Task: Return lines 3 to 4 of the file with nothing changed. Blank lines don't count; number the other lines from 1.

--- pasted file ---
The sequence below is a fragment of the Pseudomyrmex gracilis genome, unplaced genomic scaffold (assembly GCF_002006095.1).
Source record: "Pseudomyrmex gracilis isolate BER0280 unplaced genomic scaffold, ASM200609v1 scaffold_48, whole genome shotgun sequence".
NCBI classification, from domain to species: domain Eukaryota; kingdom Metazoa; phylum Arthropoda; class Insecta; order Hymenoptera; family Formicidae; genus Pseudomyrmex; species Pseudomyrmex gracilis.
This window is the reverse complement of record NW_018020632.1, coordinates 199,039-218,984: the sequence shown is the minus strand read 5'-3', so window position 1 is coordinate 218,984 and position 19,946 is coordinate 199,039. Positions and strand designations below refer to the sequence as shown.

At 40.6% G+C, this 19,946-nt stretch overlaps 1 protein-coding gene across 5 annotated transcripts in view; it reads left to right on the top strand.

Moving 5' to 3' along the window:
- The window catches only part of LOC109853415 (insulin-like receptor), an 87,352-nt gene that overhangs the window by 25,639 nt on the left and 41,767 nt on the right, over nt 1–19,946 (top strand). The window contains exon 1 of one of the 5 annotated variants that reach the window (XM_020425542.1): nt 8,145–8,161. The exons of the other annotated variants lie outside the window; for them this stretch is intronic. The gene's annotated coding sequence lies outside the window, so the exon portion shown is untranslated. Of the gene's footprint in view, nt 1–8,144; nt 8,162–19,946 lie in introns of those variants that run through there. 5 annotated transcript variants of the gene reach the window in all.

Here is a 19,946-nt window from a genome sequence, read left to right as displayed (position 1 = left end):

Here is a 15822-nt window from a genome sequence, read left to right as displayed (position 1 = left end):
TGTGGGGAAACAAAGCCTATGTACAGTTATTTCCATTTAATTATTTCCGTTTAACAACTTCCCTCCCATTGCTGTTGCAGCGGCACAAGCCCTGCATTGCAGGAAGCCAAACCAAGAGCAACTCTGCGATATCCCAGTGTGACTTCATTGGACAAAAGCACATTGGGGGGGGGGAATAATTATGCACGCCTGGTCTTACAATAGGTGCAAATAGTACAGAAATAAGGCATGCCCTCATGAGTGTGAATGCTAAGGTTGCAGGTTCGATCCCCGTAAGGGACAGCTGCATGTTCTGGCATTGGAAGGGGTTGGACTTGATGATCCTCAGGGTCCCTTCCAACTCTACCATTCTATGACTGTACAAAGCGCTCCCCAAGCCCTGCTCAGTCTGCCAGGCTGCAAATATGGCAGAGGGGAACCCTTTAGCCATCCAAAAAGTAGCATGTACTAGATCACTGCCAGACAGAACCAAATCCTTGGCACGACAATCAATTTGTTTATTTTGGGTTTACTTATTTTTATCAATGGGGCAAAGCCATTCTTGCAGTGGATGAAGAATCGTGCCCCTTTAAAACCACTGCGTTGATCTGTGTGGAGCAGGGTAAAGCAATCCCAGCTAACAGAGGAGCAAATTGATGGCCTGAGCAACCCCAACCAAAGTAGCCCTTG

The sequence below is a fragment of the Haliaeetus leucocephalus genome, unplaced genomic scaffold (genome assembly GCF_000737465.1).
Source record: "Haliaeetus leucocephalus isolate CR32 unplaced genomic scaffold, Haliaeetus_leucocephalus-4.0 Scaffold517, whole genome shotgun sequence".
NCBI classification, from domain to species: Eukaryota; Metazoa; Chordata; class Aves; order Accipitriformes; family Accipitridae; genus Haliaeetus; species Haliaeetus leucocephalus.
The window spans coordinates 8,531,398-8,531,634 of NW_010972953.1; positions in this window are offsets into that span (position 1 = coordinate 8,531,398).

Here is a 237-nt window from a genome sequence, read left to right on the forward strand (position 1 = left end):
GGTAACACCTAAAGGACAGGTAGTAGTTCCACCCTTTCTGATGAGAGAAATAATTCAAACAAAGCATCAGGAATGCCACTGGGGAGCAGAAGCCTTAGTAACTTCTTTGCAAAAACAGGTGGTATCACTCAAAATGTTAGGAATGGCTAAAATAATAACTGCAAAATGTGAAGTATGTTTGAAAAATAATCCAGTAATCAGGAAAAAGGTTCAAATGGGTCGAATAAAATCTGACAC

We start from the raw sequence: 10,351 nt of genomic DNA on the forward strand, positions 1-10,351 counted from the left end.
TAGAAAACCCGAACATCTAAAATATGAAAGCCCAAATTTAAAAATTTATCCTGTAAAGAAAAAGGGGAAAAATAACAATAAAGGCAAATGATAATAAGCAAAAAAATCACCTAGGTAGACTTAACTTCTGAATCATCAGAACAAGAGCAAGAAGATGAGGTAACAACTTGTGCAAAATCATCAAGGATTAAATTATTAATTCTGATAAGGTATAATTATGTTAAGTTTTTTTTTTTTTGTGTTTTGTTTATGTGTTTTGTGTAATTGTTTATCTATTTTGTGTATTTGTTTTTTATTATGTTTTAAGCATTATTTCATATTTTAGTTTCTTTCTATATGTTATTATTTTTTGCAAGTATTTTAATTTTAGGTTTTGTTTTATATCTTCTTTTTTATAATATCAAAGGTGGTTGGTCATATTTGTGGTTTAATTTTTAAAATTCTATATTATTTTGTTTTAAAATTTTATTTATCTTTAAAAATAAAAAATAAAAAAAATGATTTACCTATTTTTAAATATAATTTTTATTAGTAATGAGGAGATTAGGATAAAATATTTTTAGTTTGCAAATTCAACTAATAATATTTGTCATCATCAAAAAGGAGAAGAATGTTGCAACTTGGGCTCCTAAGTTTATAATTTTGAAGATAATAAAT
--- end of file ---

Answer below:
NCBI classification, from domain to species: domain Eukaryota; kingdom Metazoa; phylum Arthropoda; class Insecta; order Hymenoptera; family Formicidae; genus Pseudomyrmex; species Pseudomyrmex gracilis.
This window is the reverse complement of record NW_018020632.1, coordinates 199,039-218,984: the sequence shown is the minus strand read 5'-3', so window position 1 is coordinate 218,984 and position 19,946 is coordinate 199,039. Positions and strand designations below refer to the sequence as shown.